Music with a Southern flavor can also be found on the CD, Hoagy sings Carmichael. With a backup band of outstanding musicians, including the late Art Pepper, Hoagy Carmichael puts his gravelly voice to his own compositions, songs with either Southern subjects or a Southern flavor; Georgia on My Mind; New Orleans, Baltimore Oriole ( yes, Baltimore is a Southern city) and, my favorite, Memphis in June. The CD also contains Lazy River, Two Sleepy People and Ballad in Blue.
The most Southern of all songs is, of course, Dixie and there are a number of outstanding versions available. For the standard marching band rendition I recommend the version by Erich Kunzel and the Cincinnati Pops. This CD, American Jubilee, also includes many other favorites such as Yankee Doodle, The Stars and Stripes Forever and Battle Hymn of the Republic.
For a New Orleans Jazz interpretation of Dixie, there is the one and only Louis Armstrong playing with the Dukes of Dixieland; Satchmo and the Dukes of Dixieland. The CD also includes the Mardi Gras standard Bourbon Street Parade as well as Washington & Lee Swing, South, Lime House Blues and Sweet Georgia Brown.
My favorite version of Dixie is by a vocal quartet known as The Hi-Lo's whose style is best described as "a cappella." This group exemplifies fine musicianship and their version is unusually slow, almost mournful. A muted trumpet and a muffled drum roll sound as though they are coming from a distance as they set the stage for the voices. The muted trumpet, reminiscent of Taps, bridges the verses of the song and is used at the end to fade the piece out. I have seen grown Southern men get teary eyed listening to this version — especially after they have had a taste of the grape. The CD is called, Together Wherever We Go and includes terrific renditions of classics such as Laura, Wait Till You See Her and I Married An Angel.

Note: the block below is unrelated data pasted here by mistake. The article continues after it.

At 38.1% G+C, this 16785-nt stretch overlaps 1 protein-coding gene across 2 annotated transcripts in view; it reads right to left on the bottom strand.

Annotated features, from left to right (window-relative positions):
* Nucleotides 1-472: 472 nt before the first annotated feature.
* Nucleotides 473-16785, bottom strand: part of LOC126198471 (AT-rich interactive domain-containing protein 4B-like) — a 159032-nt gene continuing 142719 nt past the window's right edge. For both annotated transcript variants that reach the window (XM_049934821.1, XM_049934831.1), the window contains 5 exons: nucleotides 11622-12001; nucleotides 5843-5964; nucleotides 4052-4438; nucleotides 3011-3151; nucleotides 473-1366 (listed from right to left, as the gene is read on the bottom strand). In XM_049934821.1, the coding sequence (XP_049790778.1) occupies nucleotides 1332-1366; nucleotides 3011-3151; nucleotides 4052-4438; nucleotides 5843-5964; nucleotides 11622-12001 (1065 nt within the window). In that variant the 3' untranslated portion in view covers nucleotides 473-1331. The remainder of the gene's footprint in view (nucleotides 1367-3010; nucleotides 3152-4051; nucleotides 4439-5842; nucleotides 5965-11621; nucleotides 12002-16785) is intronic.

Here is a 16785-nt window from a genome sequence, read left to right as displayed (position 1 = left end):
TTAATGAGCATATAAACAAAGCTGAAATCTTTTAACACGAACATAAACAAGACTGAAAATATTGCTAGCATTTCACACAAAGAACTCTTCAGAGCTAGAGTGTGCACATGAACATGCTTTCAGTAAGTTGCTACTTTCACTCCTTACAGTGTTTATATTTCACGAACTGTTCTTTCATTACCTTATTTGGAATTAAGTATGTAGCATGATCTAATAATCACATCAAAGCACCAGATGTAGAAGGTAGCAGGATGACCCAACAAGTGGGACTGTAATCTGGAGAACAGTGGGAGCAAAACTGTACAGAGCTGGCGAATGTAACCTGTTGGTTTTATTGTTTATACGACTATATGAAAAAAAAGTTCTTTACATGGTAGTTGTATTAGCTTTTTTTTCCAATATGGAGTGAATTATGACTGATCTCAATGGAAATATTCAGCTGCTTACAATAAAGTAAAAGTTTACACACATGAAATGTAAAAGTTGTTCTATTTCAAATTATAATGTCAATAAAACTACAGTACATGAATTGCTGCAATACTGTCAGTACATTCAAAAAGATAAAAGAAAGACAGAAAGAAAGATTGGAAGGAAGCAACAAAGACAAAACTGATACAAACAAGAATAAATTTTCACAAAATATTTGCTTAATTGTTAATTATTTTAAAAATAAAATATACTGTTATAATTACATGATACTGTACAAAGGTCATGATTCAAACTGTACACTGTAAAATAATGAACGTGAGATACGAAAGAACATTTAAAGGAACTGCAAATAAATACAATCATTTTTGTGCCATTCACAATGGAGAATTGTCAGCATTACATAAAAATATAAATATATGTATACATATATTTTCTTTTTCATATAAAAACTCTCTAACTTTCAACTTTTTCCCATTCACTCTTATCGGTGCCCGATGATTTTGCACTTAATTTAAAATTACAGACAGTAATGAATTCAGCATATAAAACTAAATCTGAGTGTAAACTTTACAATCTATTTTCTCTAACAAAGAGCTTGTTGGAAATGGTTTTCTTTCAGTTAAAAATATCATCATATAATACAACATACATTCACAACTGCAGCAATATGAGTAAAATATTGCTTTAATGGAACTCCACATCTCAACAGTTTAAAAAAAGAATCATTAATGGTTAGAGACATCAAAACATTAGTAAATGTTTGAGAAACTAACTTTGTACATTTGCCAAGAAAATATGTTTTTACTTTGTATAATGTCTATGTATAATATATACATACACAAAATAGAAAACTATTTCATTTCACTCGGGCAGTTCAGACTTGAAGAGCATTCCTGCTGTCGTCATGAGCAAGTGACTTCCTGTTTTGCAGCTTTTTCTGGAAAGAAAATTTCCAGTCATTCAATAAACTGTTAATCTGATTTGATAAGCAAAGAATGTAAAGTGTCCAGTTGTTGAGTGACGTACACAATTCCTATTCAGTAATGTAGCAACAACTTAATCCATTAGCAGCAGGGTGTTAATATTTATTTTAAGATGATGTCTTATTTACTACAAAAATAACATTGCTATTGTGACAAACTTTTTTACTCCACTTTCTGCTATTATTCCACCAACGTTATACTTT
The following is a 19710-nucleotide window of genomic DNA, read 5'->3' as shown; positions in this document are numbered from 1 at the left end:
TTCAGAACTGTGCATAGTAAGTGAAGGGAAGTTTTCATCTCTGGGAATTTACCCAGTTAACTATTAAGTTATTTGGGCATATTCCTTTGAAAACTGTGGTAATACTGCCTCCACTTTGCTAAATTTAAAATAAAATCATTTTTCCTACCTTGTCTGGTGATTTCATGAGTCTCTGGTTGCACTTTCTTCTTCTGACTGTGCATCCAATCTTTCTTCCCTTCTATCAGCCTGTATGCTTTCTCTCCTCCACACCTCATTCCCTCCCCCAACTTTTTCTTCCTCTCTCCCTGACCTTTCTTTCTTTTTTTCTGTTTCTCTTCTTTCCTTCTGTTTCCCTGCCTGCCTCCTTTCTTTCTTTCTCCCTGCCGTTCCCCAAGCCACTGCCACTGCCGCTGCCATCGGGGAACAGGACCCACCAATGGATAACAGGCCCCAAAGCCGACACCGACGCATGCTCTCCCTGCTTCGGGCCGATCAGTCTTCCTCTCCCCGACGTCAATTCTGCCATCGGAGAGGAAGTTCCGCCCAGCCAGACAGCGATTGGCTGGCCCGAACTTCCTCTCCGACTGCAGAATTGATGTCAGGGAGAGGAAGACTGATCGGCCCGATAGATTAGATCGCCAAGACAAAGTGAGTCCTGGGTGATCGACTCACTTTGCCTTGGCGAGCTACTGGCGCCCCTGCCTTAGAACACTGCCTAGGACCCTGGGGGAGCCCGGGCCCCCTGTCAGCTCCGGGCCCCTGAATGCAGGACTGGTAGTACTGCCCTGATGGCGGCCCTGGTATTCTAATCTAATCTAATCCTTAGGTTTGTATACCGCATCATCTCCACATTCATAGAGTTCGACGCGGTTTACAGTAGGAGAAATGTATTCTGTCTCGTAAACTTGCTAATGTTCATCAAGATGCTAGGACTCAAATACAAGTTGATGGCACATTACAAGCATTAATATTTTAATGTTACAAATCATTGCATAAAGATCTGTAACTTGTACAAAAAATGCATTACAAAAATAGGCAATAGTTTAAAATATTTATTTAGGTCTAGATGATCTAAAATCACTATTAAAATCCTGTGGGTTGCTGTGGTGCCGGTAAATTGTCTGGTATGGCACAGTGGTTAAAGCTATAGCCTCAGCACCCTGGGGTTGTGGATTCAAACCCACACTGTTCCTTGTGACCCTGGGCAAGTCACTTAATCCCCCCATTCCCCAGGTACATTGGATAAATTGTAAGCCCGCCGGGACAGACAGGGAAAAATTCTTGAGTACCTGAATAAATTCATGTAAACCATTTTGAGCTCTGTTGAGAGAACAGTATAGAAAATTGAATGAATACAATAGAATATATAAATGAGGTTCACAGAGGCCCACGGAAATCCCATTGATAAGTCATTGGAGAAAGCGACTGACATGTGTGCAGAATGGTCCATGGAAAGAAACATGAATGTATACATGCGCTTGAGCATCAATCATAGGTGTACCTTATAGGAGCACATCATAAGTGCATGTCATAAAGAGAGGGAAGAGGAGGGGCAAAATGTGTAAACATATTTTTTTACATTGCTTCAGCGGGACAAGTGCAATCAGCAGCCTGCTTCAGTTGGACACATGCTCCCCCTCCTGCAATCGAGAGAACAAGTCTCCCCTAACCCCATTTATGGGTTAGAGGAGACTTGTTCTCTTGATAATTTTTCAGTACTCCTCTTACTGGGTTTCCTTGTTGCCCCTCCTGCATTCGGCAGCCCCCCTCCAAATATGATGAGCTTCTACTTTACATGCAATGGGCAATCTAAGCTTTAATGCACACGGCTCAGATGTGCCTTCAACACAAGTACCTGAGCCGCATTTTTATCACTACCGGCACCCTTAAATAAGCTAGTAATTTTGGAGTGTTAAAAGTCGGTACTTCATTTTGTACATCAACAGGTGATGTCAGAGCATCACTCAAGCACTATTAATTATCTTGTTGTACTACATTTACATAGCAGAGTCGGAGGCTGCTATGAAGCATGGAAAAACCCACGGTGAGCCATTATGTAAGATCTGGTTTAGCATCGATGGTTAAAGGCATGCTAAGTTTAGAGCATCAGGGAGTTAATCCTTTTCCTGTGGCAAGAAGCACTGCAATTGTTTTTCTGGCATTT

Finally, a novel from the past, controversial for its time and now largely forgotten but still available. Françoise Sagan's book Bonjour Tristesse was published in Paris in1958 while that city's intellectuals were still in the thralls of existentialism. The heroine, Cecile, is a young girl in her late teens as was Sagan when she wrote the book. Cecile lives with her divorced father, a serial womanizer. But the young girl is content with her unconventional life ; her father's wealth allows the two of them to divide their time between Paris and the French Riviera. However, when her father falls for one of his mistresses and considers marriage, the young girl fears for her idyllic lifestyle and begins an intricate scheme to end her father's relationship with the woman. The law of unintended consequences causes her scheme to go awry and end tragically. Hence the title, which loosely translates as ‘Good Morning Sadness.' Although the book is written from the perspective of an unorthodox young girl who is coming of age, it should appeal to anyone who enjoys fine writing.
I hope that one of my suggestions might be appropriate for someone on your gift list. In any event, I wish you and your family Happy Holidays!
December 2, 2003
Gail Jarvis [send him mail], a CPA living in Beaufort, SC, is an advocate of the voluntary union of states established by the founders.